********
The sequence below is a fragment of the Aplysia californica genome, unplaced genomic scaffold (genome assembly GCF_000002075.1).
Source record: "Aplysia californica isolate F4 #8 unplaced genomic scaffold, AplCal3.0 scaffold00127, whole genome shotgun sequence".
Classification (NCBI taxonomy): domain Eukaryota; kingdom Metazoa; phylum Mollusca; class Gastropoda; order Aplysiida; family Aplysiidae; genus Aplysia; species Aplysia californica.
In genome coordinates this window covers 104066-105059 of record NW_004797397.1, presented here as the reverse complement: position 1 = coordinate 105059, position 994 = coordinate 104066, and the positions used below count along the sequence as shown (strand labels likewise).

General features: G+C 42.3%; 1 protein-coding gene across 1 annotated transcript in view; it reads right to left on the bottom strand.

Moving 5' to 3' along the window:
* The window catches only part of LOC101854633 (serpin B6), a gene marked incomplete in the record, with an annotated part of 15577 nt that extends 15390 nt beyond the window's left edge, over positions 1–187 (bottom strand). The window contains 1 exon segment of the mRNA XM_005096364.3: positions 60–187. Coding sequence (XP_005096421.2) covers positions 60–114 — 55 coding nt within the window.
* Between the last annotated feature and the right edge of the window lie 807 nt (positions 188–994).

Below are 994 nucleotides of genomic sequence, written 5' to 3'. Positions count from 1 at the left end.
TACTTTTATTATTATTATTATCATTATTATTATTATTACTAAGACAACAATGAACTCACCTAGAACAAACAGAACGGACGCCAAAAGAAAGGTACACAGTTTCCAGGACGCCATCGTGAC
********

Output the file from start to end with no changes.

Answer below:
The sequence below is a fragment of the Aplysia californica genome, unplaced genomic scaffold (genome assembly GCF_000002075.1).
Source record: "Aplysia californica isolate F4 #8 unplaced genomic scaffold, AplCal3.0 scaffold00127, whole genome shotgun sequence".
Classification (NCBI taxonomy): domain Eukaryota; kingdom Metazoa; phylum Mollusca; class Gastropoda; order Aplysiida; family Aplysiidae; genus Aplysia; species Aplysia californica.
In genome coordinates this window covers 104066-105059 of record NW_004797397.1, presented here as the reverse complement: position 1 = coordinate 105059, position 994 = coordinate 104066, and the positions used below count along the sequence as shown (strand labels likewise).

General features: G+C 42.3%; 1 protein-coding gene across 1 annotated transcript in view; it reads right to left on the bottom strand.

Moving 5' to 3' along the window:
* The window catches only part of LOC101854633 (serpin B6), a gene marked incomplete in the record, with an annotated part of 15577 nt that extends 15390 nt beyond the window's left edge, over positions 1–187 (bottom strand). The window contains 1 exon segment of the mRNA XM_005096364.3: positions 60–187. Coding sequence (XP_005096421.2) covers positions 60–114 — 55 coding nt within the window.
* Between the last annotated feature and the right edge of the window lie 807 nt (positions 188–994).

Below are 994 nucleotides of genomic sequence, written 5' to 3'. Positions count from 1 at the left end.
TACTTTTATTATTATTATTATCATTATTATTATTATTACTAAGACAACAATGAACTCACCTAGAACAAACAGAACGGACGCCAAAAGAAAGGTACACAGTTTCCAGGACGCCATCGTGAC